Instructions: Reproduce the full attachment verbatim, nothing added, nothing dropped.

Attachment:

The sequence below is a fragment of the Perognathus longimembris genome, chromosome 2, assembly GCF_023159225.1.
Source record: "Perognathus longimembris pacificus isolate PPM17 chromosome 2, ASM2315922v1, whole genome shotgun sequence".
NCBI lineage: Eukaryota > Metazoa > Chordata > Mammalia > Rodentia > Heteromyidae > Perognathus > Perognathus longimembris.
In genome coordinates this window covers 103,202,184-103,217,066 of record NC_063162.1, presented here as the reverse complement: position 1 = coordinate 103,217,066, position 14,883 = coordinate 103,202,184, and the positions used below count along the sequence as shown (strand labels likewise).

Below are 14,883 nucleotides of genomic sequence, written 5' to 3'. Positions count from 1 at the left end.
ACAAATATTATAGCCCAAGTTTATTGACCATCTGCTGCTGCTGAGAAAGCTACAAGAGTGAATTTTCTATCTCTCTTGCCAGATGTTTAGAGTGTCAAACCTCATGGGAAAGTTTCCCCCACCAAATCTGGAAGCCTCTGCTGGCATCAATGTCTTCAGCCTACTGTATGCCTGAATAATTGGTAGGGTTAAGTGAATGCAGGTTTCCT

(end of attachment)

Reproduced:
The sequence below is a fragment of the Perognathus longimembris genome, chromosome 2, assembly GCF_023159225.1.
Source record: "Perognathus longimembris pacificus isolate PPM17 chromosome 2, ASM2315922v1, whole genome shotgun sequence".
NCBI lineage: Eukaryota > Metazoa > Chordata > Mammalia > Rodentia > Heteromyidae > Perognathus > Perognathus longimembris.
In genome coordinates this window covers 103,202,184-103,217,066 of record NC_063162.1, presented here as the reverse complement: position 1 = coordinate 103,217,066, position 14,883 = coordinate 103,202,184, and the positions used below count along the sequence as shown (strand labels likewise).

Below are 14,883 nucleotides of genomic sequence, written 5' to 3'. Positions count from 1 at the left end.
ACAAATATTATAGCCCAAGTTTATTGACCATCTGCTGCTGCTGAGAAAGCTACAAGAGTGAATTTTCTATCTCTCTTGCCAGATGTTTAGAGTGTCAAACCTCATGGGAAAGTTTCCCCCACCAAATCTGGAAGCCTCTGCTGGCATCAATGTCTTCAGCCTACTGTATGCCTGAATAATTGGTAGGGTTAAGTGAATGCAGGTTTCCT